Students can use Textile Arts courses toward a BFA in Art Practice or an Art Practice Minor to complement their BA/BS degree in other areas of Portland State University. For more information on these classes and how they might fit into your degree path, contact Alison Heryer at firstname.lastname@example.org.
Work by, Ari Quenell-Silverstein
ART 216 Sewn Construction
This is an introductory sewing course that covers the fundamentals of hand and machine sewing for garments and sewn products. Students gain a working knowledge of fabric, equipment, flat patterning, and construction methods for applications in costume, fashion, textile design, and contemporary art.
Work by, Holly Richwine
ART 316 Fabric & Form
PRE-REQUISITES: ART 216 or TA 325
This course investigates the sculptural possibilities of textiles. Students learn advanced pattern development and draping techniques for applications in clothing, soft sculpture, and installation.
Work by, Lisa Eastteam
ART 399 Textile Topics
Intermediate-level topics in textile arts based on various subjects of inquiry. Focus on a specific theme, media, and/or process while engaging in assignments that develop ideation and critical thinking. Topics have included: Costume Design, Off-Loom Weaving, Wearable Art, and Clothing, Identity & Culture.
Work by, Andrea Gochez-Wilson
ART 313 Textile Design
This course focuses on surface design processes for creating 2D textile work. Students gain exposure to a variety of hand and digital processes for designing on fabric - including immersion dyeing, direct application, screen-printing, resist techniques, embroidery, and digital fabric printing. Students create extensive sampling journals documenting the processes they learn.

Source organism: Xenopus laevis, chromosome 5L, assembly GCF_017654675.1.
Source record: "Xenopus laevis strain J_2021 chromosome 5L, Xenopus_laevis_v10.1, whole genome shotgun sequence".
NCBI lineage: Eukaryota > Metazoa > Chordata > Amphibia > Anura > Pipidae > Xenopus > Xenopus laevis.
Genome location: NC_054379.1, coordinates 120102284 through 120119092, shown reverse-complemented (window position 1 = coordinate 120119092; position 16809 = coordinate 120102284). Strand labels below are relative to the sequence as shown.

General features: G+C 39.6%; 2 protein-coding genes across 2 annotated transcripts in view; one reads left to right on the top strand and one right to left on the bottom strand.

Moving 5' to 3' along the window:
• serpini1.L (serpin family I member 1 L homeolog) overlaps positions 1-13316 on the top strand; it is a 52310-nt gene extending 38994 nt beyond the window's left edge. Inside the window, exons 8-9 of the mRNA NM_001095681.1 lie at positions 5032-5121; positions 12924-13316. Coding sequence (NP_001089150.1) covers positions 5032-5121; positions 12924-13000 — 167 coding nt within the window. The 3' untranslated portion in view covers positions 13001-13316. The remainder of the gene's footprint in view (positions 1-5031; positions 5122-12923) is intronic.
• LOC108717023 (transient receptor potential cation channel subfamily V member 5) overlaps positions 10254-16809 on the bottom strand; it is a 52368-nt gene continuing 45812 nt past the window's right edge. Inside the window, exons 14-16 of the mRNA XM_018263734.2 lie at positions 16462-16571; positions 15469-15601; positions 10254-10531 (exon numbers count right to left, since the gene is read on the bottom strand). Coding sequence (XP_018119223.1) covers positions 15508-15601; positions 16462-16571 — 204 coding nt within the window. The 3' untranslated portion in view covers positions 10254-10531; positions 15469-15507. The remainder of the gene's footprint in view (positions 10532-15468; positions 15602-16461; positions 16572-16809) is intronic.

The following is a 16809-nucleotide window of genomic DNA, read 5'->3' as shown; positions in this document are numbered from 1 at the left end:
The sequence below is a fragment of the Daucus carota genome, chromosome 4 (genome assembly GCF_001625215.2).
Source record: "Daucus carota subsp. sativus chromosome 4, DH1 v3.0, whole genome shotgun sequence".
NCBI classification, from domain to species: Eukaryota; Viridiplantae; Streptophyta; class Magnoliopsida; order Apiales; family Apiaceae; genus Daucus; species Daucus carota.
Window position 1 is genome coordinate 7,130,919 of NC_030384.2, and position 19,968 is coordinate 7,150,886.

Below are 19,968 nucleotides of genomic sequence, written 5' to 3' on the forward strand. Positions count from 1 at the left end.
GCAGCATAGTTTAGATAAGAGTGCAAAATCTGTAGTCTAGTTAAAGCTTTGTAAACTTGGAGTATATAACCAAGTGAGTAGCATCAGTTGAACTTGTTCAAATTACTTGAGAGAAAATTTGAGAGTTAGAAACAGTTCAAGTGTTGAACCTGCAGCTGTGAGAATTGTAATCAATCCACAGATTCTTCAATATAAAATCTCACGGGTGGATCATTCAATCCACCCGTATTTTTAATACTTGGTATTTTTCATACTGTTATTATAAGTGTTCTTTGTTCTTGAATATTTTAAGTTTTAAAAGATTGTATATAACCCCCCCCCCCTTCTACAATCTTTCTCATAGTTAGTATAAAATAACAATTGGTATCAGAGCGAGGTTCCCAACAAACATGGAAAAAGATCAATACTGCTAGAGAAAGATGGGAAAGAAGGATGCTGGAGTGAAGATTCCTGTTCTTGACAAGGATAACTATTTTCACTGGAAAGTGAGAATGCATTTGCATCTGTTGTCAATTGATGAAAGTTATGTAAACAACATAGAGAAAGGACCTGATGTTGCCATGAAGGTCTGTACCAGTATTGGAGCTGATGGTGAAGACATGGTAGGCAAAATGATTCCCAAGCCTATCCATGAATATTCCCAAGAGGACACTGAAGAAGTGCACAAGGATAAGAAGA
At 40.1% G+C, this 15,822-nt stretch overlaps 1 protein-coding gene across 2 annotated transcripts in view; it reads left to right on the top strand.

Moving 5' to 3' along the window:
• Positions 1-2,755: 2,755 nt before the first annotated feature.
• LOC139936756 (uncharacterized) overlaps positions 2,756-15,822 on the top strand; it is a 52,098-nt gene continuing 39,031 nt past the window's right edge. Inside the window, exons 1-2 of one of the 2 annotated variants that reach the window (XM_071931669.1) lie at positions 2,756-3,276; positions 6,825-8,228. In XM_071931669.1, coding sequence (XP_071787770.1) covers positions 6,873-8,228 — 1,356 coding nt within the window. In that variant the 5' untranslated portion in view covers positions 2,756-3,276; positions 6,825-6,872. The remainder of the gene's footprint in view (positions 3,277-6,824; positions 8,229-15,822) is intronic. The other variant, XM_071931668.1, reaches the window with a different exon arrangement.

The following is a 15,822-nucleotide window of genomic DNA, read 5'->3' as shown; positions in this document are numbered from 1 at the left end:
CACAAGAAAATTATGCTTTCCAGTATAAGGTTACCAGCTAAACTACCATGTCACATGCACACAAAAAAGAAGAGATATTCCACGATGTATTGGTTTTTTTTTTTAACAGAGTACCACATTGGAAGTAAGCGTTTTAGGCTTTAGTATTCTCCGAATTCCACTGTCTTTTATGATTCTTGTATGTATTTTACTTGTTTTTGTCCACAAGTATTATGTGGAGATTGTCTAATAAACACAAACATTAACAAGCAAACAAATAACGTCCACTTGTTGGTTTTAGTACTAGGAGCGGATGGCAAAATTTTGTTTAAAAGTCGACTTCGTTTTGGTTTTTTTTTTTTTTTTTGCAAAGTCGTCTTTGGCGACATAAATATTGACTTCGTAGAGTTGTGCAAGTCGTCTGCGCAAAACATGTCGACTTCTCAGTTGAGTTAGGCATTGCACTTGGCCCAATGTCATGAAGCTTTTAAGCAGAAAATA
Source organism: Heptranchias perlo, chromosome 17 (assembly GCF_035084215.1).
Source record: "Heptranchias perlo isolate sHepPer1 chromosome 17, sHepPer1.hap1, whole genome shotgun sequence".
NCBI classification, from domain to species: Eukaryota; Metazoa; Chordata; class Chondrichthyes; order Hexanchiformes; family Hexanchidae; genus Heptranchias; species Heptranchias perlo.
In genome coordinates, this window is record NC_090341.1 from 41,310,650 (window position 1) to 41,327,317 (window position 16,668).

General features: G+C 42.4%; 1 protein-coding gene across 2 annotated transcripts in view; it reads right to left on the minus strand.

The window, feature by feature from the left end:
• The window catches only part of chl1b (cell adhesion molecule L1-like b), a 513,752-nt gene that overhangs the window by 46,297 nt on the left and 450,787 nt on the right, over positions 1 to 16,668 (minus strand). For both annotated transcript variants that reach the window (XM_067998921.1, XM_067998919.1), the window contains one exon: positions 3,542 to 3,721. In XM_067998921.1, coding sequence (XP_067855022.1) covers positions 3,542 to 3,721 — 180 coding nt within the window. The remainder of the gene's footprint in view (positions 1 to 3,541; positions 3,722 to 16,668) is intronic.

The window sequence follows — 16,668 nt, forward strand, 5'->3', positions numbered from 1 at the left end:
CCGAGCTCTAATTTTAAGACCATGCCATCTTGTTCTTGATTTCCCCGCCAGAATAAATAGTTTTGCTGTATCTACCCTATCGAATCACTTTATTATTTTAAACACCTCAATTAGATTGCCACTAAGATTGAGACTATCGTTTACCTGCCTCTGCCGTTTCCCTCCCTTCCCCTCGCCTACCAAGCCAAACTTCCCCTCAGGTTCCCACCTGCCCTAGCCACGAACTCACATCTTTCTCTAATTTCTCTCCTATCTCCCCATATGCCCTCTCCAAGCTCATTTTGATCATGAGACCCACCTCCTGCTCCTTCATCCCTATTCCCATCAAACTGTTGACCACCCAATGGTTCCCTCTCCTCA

Work by, Johanna Houska
ART 318 Weaving: Pattern & Structure
An introduction to the conceptual and technical aspects of weaving. Students will be introduced to hand-weaving on floor looms as a way to understand basic woven structures and methods of creating color, pattern, and texture.
Work by, Hadley Yoder
ART 322U History of Dress I & II
This is a theory/practice sequence that examines clothing as a vehicle for communicating both individual and collective identities. Through readings, discussion, and creative research assignments students learn about the materials and processes involved in clothing the body and develop an understanding of how dress constructs and communicates identity in various periods and cultural contexts
History of Dress courses can also be used towards the "Interpreting the Past" cluster of the University Studies Program